A new report on carbon market reform has kicked off debate on the issue in the European Parliament. It promises new loopholes for the oil industry and other polluters.

The EU Emissions Trading System has failed to reduce emissions, but that hasn’t stopped the Commission from pushing other countries into using carbon markets.

There is a diplomatic silence over carbon trading at COP21, but a Paris climate agreement could offer a lifeline to carbon “offsetting” schemes, while new rules could help build a global carbon market.

Welcome to our mini-series of exposés, looking behind the greenwash to reveal the dirty underbelly of the climate criminals asked to sponsor this winter's UN climate talks in Poland, COP19. First up: the world's largest steel and mining company, with emissions greater than the whole of the Czech Republic, ArcelorMittal.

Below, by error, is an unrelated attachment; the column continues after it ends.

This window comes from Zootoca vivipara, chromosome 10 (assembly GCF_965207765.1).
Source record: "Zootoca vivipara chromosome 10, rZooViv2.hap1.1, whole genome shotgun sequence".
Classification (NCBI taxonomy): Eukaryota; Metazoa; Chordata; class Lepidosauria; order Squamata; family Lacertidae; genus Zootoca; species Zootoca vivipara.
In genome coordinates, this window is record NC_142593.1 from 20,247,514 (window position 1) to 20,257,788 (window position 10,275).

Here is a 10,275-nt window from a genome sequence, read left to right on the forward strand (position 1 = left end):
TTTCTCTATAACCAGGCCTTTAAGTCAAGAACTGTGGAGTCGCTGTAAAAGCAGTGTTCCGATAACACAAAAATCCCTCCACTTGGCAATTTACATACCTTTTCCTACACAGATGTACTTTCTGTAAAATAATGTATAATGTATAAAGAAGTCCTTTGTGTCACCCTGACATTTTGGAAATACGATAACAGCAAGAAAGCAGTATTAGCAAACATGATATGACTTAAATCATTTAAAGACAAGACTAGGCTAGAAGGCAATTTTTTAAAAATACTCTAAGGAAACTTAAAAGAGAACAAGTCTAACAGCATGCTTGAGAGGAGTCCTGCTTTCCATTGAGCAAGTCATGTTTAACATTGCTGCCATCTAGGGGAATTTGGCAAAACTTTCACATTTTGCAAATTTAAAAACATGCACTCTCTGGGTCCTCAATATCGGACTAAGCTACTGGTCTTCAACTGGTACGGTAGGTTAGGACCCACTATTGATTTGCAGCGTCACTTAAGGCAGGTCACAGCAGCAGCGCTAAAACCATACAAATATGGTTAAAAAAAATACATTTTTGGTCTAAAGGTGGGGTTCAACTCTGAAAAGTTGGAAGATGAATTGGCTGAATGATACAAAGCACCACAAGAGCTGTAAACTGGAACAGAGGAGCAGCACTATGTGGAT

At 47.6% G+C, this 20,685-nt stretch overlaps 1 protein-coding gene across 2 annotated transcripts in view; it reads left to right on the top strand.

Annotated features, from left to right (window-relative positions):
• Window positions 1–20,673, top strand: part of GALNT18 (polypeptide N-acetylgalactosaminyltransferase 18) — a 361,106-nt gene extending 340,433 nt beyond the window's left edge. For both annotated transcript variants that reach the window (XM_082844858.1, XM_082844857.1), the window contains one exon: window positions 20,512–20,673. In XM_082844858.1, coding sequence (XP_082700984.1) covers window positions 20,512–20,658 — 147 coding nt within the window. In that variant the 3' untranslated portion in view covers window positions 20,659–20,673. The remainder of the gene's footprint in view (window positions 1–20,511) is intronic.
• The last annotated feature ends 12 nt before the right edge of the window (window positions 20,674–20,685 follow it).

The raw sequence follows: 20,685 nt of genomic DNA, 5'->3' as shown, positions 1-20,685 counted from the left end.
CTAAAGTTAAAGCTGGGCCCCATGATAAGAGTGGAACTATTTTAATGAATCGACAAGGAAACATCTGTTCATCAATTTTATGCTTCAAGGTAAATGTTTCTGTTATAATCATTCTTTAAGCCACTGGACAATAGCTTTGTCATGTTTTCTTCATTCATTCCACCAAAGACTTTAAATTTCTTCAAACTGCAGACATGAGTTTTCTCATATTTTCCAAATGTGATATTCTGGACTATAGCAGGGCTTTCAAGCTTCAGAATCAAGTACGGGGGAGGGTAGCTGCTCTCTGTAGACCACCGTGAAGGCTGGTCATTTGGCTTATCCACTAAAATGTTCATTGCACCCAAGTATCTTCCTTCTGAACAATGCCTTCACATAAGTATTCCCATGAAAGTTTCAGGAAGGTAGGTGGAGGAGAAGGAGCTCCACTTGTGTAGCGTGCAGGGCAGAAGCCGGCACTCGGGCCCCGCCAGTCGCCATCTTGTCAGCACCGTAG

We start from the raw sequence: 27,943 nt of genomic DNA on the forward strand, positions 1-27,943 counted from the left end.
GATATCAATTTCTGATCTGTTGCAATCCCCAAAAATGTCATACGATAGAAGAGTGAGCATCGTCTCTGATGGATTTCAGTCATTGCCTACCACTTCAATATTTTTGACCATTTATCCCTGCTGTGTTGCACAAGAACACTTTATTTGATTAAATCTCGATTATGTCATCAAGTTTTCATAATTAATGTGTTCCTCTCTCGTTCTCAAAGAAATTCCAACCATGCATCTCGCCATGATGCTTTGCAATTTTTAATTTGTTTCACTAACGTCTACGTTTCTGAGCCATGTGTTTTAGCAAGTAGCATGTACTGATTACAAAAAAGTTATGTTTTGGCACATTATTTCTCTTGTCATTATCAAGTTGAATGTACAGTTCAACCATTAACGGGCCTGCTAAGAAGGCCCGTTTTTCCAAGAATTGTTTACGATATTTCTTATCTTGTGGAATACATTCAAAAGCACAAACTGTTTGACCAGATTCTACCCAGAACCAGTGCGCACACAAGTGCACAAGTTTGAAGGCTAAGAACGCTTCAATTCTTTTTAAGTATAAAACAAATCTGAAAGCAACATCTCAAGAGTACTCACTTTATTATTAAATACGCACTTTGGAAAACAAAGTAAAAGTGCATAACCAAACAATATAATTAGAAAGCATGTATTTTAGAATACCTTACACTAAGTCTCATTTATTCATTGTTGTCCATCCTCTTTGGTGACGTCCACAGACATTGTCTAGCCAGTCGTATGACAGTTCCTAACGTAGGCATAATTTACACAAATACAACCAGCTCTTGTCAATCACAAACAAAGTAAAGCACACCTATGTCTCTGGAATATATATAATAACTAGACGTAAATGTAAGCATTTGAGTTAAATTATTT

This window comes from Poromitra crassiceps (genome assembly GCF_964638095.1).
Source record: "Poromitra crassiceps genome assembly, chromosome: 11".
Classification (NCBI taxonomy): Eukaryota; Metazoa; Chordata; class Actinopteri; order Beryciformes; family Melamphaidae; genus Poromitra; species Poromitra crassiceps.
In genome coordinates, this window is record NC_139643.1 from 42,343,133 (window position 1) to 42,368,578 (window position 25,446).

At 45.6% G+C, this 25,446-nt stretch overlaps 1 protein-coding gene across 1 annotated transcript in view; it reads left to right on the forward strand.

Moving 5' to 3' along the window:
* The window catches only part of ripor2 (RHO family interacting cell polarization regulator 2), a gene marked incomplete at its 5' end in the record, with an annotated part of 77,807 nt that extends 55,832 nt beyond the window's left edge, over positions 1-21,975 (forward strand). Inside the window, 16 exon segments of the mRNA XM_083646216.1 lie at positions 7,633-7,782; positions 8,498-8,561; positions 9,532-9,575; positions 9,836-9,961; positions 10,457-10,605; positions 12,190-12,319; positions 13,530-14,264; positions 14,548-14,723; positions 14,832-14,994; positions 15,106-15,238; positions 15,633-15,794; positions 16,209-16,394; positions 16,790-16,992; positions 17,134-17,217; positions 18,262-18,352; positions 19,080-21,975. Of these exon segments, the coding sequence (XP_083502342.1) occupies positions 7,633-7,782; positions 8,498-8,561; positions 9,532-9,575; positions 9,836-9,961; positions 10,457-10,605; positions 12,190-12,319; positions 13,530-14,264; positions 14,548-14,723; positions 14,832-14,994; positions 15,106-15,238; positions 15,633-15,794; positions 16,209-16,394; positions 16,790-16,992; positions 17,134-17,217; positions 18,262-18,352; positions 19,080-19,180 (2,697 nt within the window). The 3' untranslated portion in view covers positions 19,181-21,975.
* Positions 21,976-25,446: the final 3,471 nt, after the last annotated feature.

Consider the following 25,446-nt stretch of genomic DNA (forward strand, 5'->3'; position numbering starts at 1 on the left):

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Some of the world’s biggest companies producing chemicals for agricultural use, such as Bayer and Monsanto, are gearing up to join forces through mergers. This article exposes how the European Commission has consolidated its pro-merger track record over the past decades.

Pressure has  been mounting on the European Central Bank over its purchases of certain corporate bonds, but new research shows no change. In its mission to stimulate the economy, it is still purchasing climate-harming bonds.

The European Food Safety Authority (EFSA) yesterday published its new independence policy. Unfortunately, EFSA's new policy generally seems to be holding on to the biggest loopholes from its previous rules. This limits the effectiveness of the improvements that have been made.

After many years of criticism and a very long drafting process, EFSA has finally adopted and published its new independence policy. But does it solve the problems it needs to solve? A lot remains unclear. Here is our first analysis.